Bitter partisanship marked the start of Senate confirmation hearings for President Donald Trump's Supreme Court pick on Monday, as Democrats angrily condemned Republicans for refusing to act on Barack Obama's nominee a year ago and Republicans accused Democrats of playing politics. Republicans, who control the Senate, refused to consider Garland in Barack Obama's past year in office in a move to block the appointment of a liberal Supreme Court judge.
Sen. Richard Blumenthal (D-CT) said Sunday that he would filibuster Supreme Court nominee Neil Gorsuch and "use every tool that we have" if Gorsuch fails to disavow litmus tests on abortion and guns, among other things. It's unclear when the full Senate will vote on Gorsuch, but Majority Leader Mitch McConnell said he was confident the vote would happen by April 7, when the Senate leaves for its Easter recess. "I appreciate all of the attention", Gorsuch said. Republicans meanwhile will hold up the nominee as a disciple of the late Justice Antonin Scalia, whose seat Gorsuch is poised to fill. "Democrats don't need to vote for Gorsuch to vote against a filibuster, and they don't need to agree with his judicial philosophy to vote for his confirmation". At issue is the continuation of the conservative tilt to the Supreme Court. Cruz challenged Democrats to say what has changed since then, calling their opposition to his Supreme Court nomination politically motivated. Senator Dianne Feinstein, the Senate Judiciary Committee's senior Democrat, told Reuters, "w$3 hat we would like to see is an independent judge, and the hearing will determine that".
Judge Garland may not have made it very far in the Senate confirmation process.
The outset of the first day of testimony underscored that the hearings would remain sharply divided along party lines, with each senator accusing the opposing side of political posturing.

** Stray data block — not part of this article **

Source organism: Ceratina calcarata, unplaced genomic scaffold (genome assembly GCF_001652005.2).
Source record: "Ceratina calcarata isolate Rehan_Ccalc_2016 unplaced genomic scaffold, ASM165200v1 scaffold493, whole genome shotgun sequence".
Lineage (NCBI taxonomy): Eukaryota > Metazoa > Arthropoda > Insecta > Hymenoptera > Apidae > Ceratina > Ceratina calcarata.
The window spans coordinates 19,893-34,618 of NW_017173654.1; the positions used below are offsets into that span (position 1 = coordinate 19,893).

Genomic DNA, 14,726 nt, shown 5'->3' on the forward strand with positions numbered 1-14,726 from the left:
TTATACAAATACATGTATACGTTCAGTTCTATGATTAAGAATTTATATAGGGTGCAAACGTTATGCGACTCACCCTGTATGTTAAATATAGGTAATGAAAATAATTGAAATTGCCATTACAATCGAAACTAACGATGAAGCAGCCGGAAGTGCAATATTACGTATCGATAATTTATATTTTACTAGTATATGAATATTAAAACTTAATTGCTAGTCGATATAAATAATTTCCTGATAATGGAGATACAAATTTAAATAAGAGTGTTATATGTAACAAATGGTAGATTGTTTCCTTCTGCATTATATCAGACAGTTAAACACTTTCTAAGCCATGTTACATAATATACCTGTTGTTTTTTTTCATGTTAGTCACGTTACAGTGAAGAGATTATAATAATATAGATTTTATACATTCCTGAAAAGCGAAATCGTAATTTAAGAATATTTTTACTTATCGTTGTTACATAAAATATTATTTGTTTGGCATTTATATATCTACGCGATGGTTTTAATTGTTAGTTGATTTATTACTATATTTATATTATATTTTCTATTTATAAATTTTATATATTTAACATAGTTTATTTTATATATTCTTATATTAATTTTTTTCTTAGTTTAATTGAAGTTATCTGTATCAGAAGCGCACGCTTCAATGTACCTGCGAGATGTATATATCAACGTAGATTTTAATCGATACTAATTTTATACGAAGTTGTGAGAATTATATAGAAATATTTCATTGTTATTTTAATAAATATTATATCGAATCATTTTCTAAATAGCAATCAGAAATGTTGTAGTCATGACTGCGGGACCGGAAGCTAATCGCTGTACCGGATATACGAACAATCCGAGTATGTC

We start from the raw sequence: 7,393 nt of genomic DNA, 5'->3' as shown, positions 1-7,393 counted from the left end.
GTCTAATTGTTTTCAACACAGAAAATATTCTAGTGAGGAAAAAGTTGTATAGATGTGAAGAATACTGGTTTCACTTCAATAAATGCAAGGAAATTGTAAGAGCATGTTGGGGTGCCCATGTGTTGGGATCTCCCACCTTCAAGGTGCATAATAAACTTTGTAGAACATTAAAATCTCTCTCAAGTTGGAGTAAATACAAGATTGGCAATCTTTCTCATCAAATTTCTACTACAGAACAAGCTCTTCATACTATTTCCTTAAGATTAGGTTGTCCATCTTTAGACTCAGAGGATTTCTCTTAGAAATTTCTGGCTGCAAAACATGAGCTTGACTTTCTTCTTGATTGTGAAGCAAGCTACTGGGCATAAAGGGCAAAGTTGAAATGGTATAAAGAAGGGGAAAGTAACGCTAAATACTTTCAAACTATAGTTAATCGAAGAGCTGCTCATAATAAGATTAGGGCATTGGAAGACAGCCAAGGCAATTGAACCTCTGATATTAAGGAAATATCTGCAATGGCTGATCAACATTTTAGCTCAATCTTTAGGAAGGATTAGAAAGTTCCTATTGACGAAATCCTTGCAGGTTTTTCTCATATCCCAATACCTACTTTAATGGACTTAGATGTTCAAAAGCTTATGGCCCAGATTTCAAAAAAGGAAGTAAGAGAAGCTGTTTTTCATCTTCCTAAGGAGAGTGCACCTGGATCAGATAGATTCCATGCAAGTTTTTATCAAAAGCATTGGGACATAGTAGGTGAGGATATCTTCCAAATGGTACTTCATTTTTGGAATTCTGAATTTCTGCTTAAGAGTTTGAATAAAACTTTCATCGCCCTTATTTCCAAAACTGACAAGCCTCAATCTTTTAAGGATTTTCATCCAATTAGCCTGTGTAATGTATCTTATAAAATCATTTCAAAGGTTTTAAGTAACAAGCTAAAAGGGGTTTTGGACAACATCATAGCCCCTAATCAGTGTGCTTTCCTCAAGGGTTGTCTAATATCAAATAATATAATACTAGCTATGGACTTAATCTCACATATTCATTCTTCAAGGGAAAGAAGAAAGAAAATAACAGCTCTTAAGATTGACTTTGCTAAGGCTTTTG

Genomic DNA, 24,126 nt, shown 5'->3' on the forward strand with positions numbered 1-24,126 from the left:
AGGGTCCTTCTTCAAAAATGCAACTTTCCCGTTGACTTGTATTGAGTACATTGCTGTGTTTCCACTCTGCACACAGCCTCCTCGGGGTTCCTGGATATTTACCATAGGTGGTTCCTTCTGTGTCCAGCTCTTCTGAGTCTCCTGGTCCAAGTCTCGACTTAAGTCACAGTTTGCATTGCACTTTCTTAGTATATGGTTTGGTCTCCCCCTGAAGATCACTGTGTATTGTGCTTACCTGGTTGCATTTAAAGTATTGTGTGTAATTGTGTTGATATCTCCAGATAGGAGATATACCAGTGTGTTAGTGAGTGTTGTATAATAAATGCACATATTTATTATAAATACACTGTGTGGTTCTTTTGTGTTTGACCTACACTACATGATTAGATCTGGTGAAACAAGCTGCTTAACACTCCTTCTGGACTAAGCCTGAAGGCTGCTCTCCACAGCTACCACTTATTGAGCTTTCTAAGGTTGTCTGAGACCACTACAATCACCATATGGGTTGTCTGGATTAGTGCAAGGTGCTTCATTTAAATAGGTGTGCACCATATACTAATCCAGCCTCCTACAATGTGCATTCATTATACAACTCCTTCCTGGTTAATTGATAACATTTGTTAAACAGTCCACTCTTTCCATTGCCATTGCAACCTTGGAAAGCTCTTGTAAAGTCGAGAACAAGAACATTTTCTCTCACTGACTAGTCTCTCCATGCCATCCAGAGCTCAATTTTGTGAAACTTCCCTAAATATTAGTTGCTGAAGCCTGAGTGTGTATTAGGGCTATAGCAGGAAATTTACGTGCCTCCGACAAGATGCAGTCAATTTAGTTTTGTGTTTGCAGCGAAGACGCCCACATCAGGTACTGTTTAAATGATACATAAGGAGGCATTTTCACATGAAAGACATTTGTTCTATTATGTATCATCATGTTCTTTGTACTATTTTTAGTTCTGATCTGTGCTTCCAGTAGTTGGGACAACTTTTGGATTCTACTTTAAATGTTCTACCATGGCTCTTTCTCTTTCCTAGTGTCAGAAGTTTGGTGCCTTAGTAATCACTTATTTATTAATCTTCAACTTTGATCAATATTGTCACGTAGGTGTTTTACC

Ryan: more help for older people needed in GOP health bill
The BMP shares some of the Republicans' concerns and believes price-reducing policies should be added to the plan. But Trump has yet to make a forceful sales pitch to his core followers or try to drum up grassroots support.
Bennet, who has declined to say whether he will support the nomination of Gorsuch, was complimentary of the nominee in his remarks, though he took time to call out the actions of the man who nominated him. But Tuesday is when the conflict will begin in earnest, as Gorsuch faces his first day of questioning. "In his court decisions, Judge Gorsuch endorsed the lowest of expectations for students with disabilities, which allowed public schools to provide our highest-needs students with the bare minimum educational benefit". After the event with senators and progressives in front of the court last week, volunteers and staff delivered petitions with over a million signatures, they said, urging senators from both parties to oppose Gorsuch's nomination.
The structure of the CFPB- As readers of this blog will know the US Court of Appeals for the DC Circuit is set to reconsider En banc, whether the CFPB as structured is constitutional.
Republicans control the Senate 52-48.
"I am disappointed the President has nominated someone who does not appear committed to ensuring these rights and who is outside of the legal mainstream".